Handling Large Scale CEP Usecase with WSO2 CEP

I have been explaining the topic too many times in last few days and decided to write this down. I had written down my thoughts on the topic earlier on the post How to scale Complex Event Processing? This posts covers how to do those on WSO2 CEP and what will be added in upcoming WSO2 CEP 4.0 release. 
Also I will refine the classification also a bit more with this post. As I mentioned in the earlier post, scale has two dimensions: Queries and data streams. Given scenario may have lot of streams, lot of queries, complex queries, very large streams (event rate), or any combination those. Hence we have four parameters and the following table summarises some of useful cases.

Size of Stream
Number of Stream
Size of Queries
Number of Queries
How to handle?
Small Small Small Small 1 CEP or 2 for HA.
Large Small Small Small Stream needs to be partitioned
Small Large Small Large Front routing layers and back end processing layers. Run N copies of queries as needed
Large X X X Stream needs to be partitioned
X X Large X Functional decomposition + Pipeline or a combination of both

Do you need to scale?

WSO2 CEP can handle about 100k-300k events/sec. That is about 26 Billion events per day.  For example, if you are a Telecom provider, and if you have a customer base of 1B (Billion) users (whole world has only 6B), then each customer has to take 26 calls per day. 
So there isn’t that many use cases that need more than this event rate. Some of the positive examples would be monitoring all emails in the world, some serious IP traffic monitoring, and having 100M Internet of things (IoT) devices that sends an event once every second etc. 
Lets assume we have a real case that needs scale. Then it will fall into one of the following classes. (These are more refined versions of categorised I discussed in the earlier post)

  1. Large numbers of small queries and small streams
  2. Large Streams
  3. Complex Queries

Large number of small queries and small streams

As shown by the picture, we need to place queries (may be multiple copies) distributed across many machines, and then place a routing layer that directs events to those machines having queries that need those events. That routing layer can be a set of CEP nodes. We can also implement that using a pub/sub infrastructure like Kafka. This model works well and scales.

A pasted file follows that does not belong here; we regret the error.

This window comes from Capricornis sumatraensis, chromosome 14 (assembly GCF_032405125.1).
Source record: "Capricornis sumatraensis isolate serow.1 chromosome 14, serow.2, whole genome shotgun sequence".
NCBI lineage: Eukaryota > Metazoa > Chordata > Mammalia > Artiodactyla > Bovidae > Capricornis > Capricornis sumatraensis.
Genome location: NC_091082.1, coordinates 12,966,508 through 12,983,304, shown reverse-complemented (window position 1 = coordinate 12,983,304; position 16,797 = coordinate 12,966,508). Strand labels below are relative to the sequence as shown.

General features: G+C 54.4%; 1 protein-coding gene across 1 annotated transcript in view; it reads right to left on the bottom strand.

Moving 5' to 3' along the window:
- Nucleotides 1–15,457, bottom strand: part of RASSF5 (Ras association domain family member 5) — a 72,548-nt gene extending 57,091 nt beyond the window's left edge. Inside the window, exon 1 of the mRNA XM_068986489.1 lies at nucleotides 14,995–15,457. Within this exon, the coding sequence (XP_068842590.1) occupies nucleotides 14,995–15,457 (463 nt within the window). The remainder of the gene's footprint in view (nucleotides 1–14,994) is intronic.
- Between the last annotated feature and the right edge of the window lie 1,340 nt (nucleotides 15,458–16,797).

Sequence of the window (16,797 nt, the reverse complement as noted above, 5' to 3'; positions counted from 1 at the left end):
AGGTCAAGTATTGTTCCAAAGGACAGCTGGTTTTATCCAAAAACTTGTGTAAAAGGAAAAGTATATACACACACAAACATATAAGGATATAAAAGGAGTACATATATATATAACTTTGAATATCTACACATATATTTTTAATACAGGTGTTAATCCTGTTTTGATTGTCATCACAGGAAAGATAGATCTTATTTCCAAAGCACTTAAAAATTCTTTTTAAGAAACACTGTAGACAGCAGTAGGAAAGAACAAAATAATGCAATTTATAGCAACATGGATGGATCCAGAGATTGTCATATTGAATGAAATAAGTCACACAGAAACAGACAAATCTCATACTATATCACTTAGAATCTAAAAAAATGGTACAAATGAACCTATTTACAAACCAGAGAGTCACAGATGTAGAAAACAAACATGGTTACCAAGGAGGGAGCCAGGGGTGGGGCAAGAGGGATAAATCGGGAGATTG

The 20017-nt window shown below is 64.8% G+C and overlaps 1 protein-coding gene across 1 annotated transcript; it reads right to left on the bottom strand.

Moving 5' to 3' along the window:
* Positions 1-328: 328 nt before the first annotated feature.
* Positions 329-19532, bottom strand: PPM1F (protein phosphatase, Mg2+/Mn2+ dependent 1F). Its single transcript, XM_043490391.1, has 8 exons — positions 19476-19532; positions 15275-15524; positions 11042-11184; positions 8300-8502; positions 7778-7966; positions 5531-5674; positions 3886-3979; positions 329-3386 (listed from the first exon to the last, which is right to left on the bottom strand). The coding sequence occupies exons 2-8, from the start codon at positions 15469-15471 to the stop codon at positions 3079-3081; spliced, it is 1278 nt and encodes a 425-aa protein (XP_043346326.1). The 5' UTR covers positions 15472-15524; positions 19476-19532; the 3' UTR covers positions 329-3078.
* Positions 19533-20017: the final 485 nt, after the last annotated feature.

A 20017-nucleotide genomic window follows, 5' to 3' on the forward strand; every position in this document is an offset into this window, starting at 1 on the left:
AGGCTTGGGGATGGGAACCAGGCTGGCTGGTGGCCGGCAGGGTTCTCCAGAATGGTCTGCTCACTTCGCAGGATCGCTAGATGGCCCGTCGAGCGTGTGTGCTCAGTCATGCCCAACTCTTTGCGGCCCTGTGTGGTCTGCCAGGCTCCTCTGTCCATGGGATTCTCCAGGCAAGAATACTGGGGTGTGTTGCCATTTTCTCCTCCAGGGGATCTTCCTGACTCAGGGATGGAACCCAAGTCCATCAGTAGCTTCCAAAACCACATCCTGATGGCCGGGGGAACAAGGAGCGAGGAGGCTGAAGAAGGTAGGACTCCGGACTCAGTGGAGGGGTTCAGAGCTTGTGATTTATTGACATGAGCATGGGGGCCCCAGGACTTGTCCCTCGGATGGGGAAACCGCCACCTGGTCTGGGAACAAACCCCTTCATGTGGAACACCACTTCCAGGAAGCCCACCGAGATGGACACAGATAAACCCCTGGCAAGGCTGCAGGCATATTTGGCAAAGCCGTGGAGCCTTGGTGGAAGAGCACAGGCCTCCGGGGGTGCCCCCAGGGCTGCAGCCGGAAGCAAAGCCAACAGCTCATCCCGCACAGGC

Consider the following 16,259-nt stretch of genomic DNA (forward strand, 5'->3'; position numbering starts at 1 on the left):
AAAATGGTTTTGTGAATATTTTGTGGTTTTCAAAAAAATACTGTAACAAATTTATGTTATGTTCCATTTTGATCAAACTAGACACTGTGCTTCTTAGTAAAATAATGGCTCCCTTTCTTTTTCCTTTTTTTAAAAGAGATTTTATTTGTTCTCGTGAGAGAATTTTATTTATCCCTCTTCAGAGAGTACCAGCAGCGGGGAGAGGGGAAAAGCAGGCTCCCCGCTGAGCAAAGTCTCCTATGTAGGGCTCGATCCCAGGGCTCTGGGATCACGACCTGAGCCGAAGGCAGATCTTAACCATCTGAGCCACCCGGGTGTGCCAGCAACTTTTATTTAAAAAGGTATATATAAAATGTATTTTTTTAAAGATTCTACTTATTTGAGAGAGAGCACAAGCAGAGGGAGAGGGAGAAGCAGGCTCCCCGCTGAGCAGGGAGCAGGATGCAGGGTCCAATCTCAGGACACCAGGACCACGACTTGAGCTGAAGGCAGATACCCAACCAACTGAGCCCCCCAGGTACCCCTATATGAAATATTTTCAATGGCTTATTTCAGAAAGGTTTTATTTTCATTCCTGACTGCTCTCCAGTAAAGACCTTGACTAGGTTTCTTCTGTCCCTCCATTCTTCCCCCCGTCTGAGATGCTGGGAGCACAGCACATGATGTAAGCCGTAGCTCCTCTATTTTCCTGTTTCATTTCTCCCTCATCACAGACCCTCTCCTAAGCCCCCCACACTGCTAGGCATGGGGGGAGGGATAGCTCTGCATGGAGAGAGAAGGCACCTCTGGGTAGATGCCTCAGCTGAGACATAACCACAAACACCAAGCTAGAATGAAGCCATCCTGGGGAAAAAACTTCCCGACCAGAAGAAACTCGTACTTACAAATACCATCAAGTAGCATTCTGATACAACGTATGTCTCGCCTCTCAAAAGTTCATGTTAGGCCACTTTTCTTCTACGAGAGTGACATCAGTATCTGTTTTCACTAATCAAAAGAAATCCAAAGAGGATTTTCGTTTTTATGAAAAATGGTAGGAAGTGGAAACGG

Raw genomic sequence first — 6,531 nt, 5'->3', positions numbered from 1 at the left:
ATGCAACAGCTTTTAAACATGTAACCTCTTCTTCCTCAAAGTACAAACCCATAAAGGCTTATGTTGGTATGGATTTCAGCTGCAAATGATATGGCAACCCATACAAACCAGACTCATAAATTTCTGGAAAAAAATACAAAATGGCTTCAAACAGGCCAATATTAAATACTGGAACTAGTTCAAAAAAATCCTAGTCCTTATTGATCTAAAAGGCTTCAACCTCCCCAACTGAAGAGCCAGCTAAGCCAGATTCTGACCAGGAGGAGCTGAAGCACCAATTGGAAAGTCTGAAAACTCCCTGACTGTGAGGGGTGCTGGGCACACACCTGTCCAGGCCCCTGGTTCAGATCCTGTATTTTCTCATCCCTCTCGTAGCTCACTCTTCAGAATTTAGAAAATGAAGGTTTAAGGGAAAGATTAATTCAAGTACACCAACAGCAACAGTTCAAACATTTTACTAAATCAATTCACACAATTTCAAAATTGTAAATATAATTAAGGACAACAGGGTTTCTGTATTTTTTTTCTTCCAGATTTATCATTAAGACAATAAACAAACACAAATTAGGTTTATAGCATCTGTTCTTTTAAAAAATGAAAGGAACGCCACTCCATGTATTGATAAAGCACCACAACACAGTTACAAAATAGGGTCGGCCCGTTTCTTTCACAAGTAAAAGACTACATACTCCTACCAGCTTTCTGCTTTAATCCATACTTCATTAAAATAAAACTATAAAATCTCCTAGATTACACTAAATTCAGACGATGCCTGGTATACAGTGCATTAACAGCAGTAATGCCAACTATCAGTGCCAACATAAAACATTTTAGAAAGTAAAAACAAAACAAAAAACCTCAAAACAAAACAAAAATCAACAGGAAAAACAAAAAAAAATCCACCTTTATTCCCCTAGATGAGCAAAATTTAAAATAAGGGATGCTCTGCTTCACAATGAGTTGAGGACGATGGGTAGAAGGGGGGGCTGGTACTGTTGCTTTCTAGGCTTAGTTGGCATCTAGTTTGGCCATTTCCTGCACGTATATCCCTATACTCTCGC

Large Streams (high event rate)


As shown in the picture, we need a way to partition large streams such that the processing can run independently within each partition. This is just like MapReduce model which needs you to figure out a way to partition the data (this tutorial explains MapReduce details). 
To support this sceanrio, Siddhi language let you define partitions. A sample query would looks like following. 

define partition on Palyer.sid{
    from Player#window(30s)select avg(v)as v
    insert into AvgSpeedByPlayer;
}

Queries defined within the partitions will be executed separately.  We did something similar for the first scenario of the DEBS 2014 Grand challenge solution. From the next WSO2 CEP 4.0.0  release onwards, WSO2 CEP can run different partitions on different nodes. (With WSO2 CEP 3.0, you need to do this manually via a routing layer.) If we cannot partition the data, then we need a magic solution as described in next section.

Large/Complex Queries (does not fit within one node)

Best example of a complex query is the second scenario of the DEBS 2014 Grand Challenge that includes finding median over 24 hour window that involves about 700 million events within the window! 
Best chance to solve this class of problems is to setup a pipeline as I explained in my earlier post. If that does not work, we need decompose the query into many small sub queries. Talking to parallel programming expert (serious MPI guy might help you, although domains are different, same ideas work here.) This is the domain of experts and very smart solutions.
Most elegant answers comes in the form of Distributed Operators (e.g. Distributed Joins see http://highlyscalable.wordpress.com/2013/08/20/in-stream-big-data-processing/). There are lot of papers on SIGMOD and VLDB describing algorithms for some of the use cases. But they work on some specific cases only. We will eventually implement some of those, but not in this year. Given a problem, often there is a way to distribute the CEP processing, but frameworks would not help you.
If you want to do #1 and #2 with WSO2 CEP 3.0, you need to set it up yourself. It is not very hard.  (If you want to do it, drop me a note if you need details). However, WSO2 CEP 4.0 that will come out in 2014 Q4 will let you define those scenarios using the Siddhi Query Language with annotations on how many resources (nodes) to use. Then WSO2 CEP will create queries, deploy them on top a Storm cluster that runs a Siddhi engine on each of it’s bolt, and run it automatically.
Hopefully, this post clarifies the picture. If you have any thoughts or need clarification, please drop us a note.